Invariant Natural Killer T Cells Play a Role in Chemotaxis, Complement Activation and Mucus Production in a Mouse Model of Airway Hyperreactivity and Inflammation.
Karisola P., Lehto M., Kinaret P., Ahonen N., Haapakoski R., Anthoni M., Taniguchi M., Wolff H., Puustinen A., Alenius H.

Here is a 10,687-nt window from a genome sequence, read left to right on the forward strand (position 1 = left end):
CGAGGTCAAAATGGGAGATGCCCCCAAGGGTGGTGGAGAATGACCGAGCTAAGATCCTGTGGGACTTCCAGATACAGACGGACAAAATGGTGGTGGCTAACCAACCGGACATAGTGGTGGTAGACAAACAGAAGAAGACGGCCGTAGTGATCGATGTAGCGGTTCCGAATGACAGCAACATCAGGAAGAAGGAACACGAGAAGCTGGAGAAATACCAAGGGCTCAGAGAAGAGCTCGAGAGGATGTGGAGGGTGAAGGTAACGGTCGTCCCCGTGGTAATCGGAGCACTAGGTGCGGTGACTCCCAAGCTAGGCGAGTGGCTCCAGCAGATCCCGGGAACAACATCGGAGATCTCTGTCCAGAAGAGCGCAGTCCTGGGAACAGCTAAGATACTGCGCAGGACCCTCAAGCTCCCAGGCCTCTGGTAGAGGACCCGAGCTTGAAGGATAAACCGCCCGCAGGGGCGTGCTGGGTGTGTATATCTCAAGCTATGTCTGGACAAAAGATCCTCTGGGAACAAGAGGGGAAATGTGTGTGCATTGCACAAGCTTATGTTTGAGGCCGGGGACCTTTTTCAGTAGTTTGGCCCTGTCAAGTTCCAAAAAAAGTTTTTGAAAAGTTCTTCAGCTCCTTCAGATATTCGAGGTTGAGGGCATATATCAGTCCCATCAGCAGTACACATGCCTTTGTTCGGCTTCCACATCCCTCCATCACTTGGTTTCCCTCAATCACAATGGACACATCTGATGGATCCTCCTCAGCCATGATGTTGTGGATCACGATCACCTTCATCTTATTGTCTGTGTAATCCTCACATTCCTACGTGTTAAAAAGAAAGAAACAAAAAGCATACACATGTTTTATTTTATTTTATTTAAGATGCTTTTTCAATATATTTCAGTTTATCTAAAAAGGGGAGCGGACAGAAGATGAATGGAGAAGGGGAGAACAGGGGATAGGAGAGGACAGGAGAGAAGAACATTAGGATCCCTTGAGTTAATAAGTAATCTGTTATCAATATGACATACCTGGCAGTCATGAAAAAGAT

CD1d-restricted invariant natural killer T (iNKT) cells play a critical role in the induction of airway hyperreactivity (AHR). After intranasal alpha-galactosylceramide (α-GalCer) administration, bronchoalveolar lavage fluid (BALF) proteins from mouse lung were resolved by two-dimensional differential gel electrophoresis (2D-DIGE), and identified by tandem mass spectroscopy. A lack of iNKT cells prevented the development of airway responses including AHR, neutrophilia and the production of the proinflammatory cytokines in lungs. Differentially abundant proteins in the BALF proteome of α-GalCer-treated wild type mice included lungkine (CXCL15), pulmonary surfactant-associated protein D (SFTPD), calcium-activated chloride channel regulator 1 (CLCA1), fragments of complement 3, chitinase 3-like proteins 1 (CH3LI) and 3 (CH3L3) and neutrophil gelatinase-associated lipocalin (NGAL). These proteins may contribute to iNKT regulated AHR via several mechanisms: altering leukocyte chemotaxis, increasing airway mucus production and possibly via complement activation.